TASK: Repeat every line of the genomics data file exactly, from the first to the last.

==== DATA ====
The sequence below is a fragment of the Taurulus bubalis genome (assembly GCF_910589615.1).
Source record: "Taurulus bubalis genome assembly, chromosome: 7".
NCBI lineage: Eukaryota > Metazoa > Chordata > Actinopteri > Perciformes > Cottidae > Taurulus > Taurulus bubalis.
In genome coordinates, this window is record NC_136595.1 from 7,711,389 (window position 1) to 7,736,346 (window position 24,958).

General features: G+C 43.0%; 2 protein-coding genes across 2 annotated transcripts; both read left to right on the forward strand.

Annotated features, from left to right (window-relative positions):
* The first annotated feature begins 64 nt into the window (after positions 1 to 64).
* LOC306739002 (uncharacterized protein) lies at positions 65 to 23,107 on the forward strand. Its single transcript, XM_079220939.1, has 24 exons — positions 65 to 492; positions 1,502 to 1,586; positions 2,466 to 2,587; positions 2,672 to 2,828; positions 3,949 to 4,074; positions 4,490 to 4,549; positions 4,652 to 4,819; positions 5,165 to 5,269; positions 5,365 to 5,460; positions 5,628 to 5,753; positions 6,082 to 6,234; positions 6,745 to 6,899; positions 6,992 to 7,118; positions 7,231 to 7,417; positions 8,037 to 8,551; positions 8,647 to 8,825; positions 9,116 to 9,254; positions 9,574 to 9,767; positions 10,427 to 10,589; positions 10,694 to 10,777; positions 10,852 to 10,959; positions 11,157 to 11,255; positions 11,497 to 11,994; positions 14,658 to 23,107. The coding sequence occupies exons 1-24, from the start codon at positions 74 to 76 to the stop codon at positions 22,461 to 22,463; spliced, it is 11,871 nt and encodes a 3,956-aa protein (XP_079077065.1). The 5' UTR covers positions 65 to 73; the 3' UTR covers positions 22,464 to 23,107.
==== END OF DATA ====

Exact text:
The sequence below is a fragment of the Taurulus bubalis genome (assembly GCF_910589615.1).
Source record: "Taurulus bubalis genome assembly, chromosome: 7".
NCBI lineage: Eukaryota > Metazoa > Chordata > Actinopteri > Perciformes > Cottidae > Taurulus > Taurulus bubalis.
In genome coordinates, this window is record NC_136595.1 from 7,711,389 (window position 1) to 7,736,346 (window position 24,958).

General features: G+C 43.0%; 2 protein-coding genes across 2 annotated transcripts; both read left to right on the forward strand.

Annotated features, from left to right (window-relative positions):
* The first annotated feature begins 64 nt into the window (after positions 1 to 64).
* LOC306739002 (uncharacterized protein) lies at positions 65 to 23,107 on the forward strand. Its single transcript, XM_079220939.1, has 24 exons — positions 65 to 492; positions 1,502 to 1,586; positions 2,466 to 2,587; positions 2,672 to 2,828; positions 3,949 to 4,074; positions 4,490 to 4,549; positions 4,652 to 4,819; positions 5,165 to 5,269; positions 5,365 to 5,460; positions 5,628 to 5,753; positions 6,082 to 6,234; positions 6,745 to 6,899; positions 6,992 to 7,118; positions 7,231 to 7,417; positions 8,037 to 8,551; positions 8,647 to 8,825; positions 9,116 to 9,254; positions 9,574 to 9,767; positions 10,427 to 10,589; positions 10,694 to 10,777; positions 10,852 to 10,959; positions 11,157 to 11,255; positions 11,497 to 11,994; positions 14,658 to 23,107. The coding sequence occupies exons 1-24, from the start codon at positions 74 to 76 to the stop codon at positions 22,461 to 22,463; spliced, it is 11,871 nt and encodes a 3,956-aa protein (XP_079077065.1). The 5' UTR covers positions 65 to 73; the 3' UTR covers positions 22,464 to 23,107.